Hurricane-force winds kick up new California wildfires, force closure of Yosemite National Park, knock out power to thousands

Doyle Rice, USA TODAY
·3 min read

Howling winds of hurricane force roared across portions of California late Monday and early Tuesday, sparking a string of new wildfires and leaving more than 240,000 customers without power.

On Monday, wind gusts of more than 90 mph were reported from Sacramento to the Bay Area, with one gust reaching 100 mph near Kirkwood, east of Sacramento, CNN reported.

To put the winds in perspective, a Category 1 hurricane has winds of 74 to 95 mph.

The gusty winds kicked up fresh fires in Santa Cruz County, causing evacuations for 120 homes, and the state’s firefighting agency said it had responded to at least a dozen vegetation fires in San Mateo and Santa Cruz counties in 12 hours.

The fires were small, with the largest no more than a couple dozen acres, and by nightfall were “creeping” rather than racing, according to the Cal Fire website. Two were within the area burned by last year’s CZU Lightning Complex inferno.

The Santa Cruz Mountains have a thick layer of “duff,” dead vegetation under heavy timber in which deep smoldering embers can be revived by the wind, said Cecile Juliette, a Cal Fire spokeswoman.

Yosemite National Park was forced to close "due damage from high winds," according to the park's website, and two COVID-19 vaccination centers were also shut down due to threat of fires.

Strong winds are forecast to roar across California on Tuesday and Wednesday.
Strong winds are forecast to roar across California on Tuesday and Wednesday.

More high winds are expected throughout into Wednesday, forecasters said. High wind warnings and advisories continue across much of California, where wind gusts may reach 70 to 80 mph at higher elevations and 50 to 70 mph in valleys and along the coast, the National Weather Service said.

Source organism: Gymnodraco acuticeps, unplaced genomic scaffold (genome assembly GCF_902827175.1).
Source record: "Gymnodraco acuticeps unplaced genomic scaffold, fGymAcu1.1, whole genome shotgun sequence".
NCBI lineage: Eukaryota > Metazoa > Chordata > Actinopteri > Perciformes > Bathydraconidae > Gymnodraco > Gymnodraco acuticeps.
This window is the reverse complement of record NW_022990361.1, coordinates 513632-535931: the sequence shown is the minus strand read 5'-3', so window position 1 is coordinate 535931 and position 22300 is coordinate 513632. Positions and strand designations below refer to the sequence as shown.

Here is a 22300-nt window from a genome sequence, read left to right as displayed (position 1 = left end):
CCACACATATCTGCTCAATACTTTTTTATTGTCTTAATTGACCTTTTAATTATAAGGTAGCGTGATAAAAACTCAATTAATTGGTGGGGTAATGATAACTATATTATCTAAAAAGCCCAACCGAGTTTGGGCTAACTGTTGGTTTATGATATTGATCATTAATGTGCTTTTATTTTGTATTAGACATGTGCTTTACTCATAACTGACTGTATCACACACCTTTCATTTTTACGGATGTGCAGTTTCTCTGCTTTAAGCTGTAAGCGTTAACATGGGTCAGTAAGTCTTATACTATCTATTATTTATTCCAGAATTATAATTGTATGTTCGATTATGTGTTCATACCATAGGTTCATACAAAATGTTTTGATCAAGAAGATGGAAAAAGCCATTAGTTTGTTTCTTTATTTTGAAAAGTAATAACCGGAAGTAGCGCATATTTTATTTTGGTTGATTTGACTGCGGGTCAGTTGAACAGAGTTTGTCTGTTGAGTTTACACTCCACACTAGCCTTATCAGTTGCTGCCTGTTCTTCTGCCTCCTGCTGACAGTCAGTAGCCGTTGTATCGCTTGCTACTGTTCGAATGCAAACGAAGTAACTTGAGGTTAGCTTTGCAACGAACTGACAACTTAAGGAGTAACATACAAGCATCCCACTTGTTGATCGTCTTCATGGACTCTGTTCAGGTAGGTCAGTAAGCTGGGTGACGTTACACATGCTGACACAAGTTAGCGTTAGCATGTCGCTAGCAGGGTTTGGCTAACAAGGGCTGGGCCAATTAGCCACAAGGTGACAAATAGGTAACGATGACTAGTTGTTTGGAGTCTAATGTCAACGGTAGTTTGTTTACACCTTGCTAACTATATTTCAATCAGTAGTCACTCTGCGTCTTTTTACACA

"These high winds have the potential to produce widespread downed trees and tree limbs, significant property damage and numerous power outages," according to the weather service.

In addition, the combination of the high winds and low relative humidity will continue to support a significant wildfire threat, especially along coastal sections from San Francisco to San Diego.

The Los Angeles region will see Santa Ana winds, AccuWeather said, including the downtown area.

"Typically, Santa Ana winds stay out of downtown Los Angeles and the L.A. Basin, but this time, conditions may set up just right to bring 30- to 40-mph wind gusts even in those typically calm condition areas," said AccuWeather senior meteorologist Mike Doll.

The winds also cut electricity to homes and businesses throughout the Los Angeles and Ventura County regions. Some lost power when lines went down from the wind while others had theirs turned off as a precaution by Southern California Edison.

"When there is a high risk for a wildfire, we may temporarily shut off power to your neighborhood to prevent our electric system from becoming the source of ignition," the utility company said in a statement.

Pacific Gas and Electric Company also reported that more than 17,000 customers in the Bay Area were experiencing wind related power outages, as of Tuesday night.

Elinor Aspegren, USA TODAY; The Associated Press

This article originally appeared on USA TODAY: California wind, power outage: Hurricane-force gusts bring fire threat